Tuesday, January 8, 2013

Wednesday January 9 Housing and Economic stories


$700 billion in GSE mortgages will need special servicing - (www.housingwire.com) The government-sponsored enterprises together have about $600 to $700 billion in unpaid principal balance tied to mortgage loans that will eventually require special servicing, suggested Paul Miller, with FBR Capital Markets, in a report Wednesday. Miller's estimation provides a sampling of what servicing opportunities await certain specialty servicers next year if they specialize in high-touch, credit sensitive loans. The potential beneficiaries of this pipeline include special servicers, with Miller highlighting Walter Investment Management and Nationstar Mortgage Holdings as potential beneficiaries, Miller suggested…. Miller cites Federal Housing Finance Agency data, which shows Freddie Mac has about $200 billion in unpaid principal balance that needs servicing, while Fannie Mae has $300 billion in servicing assets to shed. The FHA has about $150 billion in agency paper.

Trichet: Fed, ECB Balance Sheets ‘Abnormal’ - (www.cnbc.com) Ballooning central bank balance sheets across the U.S., Europe, the U.K. and Japan are "profoundly abnormal", according to Jean-Claude Trichet, the former president of the European Central Bank. "If you look at the increase in the size of balance sheets since the crisis erupted in 2007, you see the same order of magnitude: at least 12 percent of gross domestic product… You see something which is profoundly abnormal in the U.K., Japan, Europe, and the U.S.," Trichet told CNBC on Friday. According to its own data, the Bank of England's balance sheet topped 20 percent of annual gross domestic product (GDP) in the first quarter of 2012, and was roughly four times larger than at the start of 2007.

Swaps ‘Armageddon’ Lingers as New Rules Concentrate Risk - (www.bloomberg.com) On a good day, 27-year-old Bobby Timberlake at CME Group Inc. (CME) in Chicago rounds up $2.5 billion from the world’s biggest traders and banks such as JPMorgan Chase & Co. (JPM) to cover their losses in the $639 trillion derivatives markets. What happens on a bad day will test new rules in the Dodd- Frank Act designed to prevent a repeat of 2008’s credit crisis. Starting in March, as much as 79 percent of derivatives trades known as swaps must be backed by collateral and go through clearinghouses such as CME Group. Traders may have to post $927 billion with Timberlake and his peers at LCH.Clearnet Group Ltd. and IntercontinentalExchange Inc. (ICE), whose role as middlemen is to ensure participants get paid. This arrangement can withstand almost any shock, including defaults by four of the biggest lenders, according to the clearinghouses. Some bankers and researchers aren’t convinced. They warn unprecedented amounts of risk will be concentrated in a handful of clearinghouses -- some newly eligible for emergency Federal Reserve loans. If they fail, taxpayers who financed $1.2 trillion of bailouts last time could be on the hook again.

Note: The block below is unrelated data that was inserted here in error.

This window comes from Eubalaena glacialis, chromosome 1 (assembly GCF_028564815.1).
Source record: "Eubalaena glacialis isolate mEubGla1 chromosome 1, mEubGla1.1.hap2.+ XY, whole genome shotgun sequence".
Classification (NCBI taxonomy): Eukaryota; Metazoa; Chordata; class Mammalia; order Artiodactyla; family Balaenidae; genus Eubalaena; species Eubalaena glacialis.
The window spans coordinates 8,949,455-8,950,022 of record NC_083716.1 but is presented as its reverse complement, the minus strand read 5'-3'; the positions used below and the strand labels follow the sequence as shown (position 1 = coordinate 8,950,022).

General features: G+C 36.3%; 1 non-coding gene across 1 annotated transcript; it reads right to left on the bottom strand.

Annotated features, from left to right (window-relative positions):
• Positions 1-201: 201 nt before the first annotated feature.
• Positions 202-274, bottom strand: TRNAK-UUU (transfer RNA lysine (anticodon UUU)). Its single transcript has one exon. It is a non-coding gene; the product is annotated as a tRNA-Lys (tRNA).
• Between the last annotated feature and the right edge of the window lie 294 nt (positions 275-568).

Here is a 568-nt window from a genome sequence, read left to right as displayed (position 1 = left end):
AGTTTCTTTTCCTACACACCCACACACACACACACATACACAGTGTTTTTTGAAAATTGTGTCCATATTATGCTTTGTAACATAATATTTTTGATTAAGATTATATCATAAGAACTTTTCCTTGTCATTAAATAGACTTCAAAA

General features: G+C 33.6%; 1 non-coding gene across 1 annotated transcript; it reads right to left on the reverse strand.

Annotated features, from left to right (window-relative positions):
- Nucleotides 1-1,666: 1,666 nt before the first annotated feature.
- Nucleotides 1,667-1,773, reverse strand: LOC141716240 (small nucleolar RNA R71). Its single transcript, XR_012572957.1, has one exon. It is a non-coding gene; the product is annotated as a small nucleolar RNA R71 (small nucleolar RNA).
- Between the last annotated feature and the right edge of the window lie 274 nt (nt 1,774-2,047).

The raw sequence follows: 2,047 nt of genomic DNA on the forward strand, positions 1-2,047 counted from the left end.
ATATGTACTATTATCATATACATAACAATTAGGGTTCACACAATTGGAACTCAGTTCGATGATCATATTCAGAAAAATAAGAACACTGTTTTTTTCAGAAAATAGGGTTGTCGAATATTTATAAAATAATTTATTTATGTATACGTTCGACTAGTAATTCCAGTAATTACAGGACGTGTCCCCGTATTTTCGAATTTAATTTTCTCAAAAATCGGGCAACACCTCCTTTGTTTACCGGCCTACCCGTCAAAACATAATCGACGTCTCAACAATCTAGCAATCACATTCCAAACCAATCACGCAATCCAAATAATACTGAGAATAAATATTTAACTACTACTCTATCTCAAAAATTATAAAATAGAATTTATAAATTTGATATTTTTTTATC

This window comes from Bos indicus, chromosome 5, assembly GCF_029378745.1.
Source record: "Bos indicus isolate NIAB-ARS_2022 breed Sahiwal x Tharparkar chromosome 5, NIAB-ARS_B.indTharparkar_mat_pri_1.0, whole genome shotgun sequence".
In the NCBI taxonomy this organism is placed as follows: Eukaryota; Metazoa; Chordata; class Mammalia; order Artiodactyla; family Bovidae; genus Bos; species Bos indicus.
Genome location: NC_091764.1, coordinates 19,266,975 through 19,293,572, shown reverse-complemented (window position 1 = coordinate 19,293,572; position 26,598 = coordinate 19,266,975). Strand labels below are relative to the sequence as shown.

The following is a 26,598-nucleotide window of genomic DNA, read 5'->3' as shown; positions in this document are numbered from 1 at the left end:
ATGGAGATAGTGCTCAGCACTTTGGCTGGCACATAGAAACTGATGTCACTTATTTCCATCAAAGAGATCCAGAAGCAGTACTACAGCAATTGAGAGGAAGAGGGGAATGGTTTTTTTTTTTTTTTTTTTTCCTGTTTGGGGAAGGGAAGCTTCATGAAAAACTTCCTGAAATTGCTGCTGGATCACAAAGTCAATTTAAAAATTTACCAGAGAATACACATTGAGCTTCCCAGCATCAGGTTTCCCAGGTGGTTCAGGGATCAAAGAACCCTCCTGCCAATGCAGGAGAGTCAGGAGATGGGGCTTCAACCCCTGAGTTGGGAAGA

Diggers Pile Up Unsold After Caterpillar Adds China Capacity - (www.bloomberg.com) Caterpillar Inc. (CAT)Komatsu Ltd. (6301) and other construction-equipment makers have built enough capacity in China to satisfy global demand twice over while sales in the country are falling, according to a research company. Manufacturing capacity in China is almost 600,000 excavators a year while the worldwide market is about 300,000, according to London-based Off-Highway Research. Inventories of crawler excavators in China are about 100,000, almost equal to projected 2012 domestic sales, the research firm’s Managing Director David C.A. Phillips said. The supply glut is a blow to Peoria, Illinois-based Caterpillar and its competitors who built factories and bought local companies to grab a share of the biggest construction equipment market. Now, with government property controls slowing construction, those companies are cutting output and trying to export unsold equipment.

Slumping fees to force investment banking shake-up - (www.reuters.com) Fees for advising on mergers, share listings and bond issues have fallen again in 2012, forcing investment banks to cut jobs and start overhauling business models they had stuck by in times of crisis over the past decade. Economic woes, particularly in the euro zone, have hurt dealmaking and dragged worldwide investment banking income down 7 percent to $69.4 billion so far this year, data from Thomson Reuters and Freeman Consulting showed. In Europe, fees were at a 10-year low as volatile markets forced many companies to put off plans to list or make acquisitions, and the prolonged slowdown is pushing even top advisers to restructure teams and cut back. Some are even contemplating more drastic options.

No comments: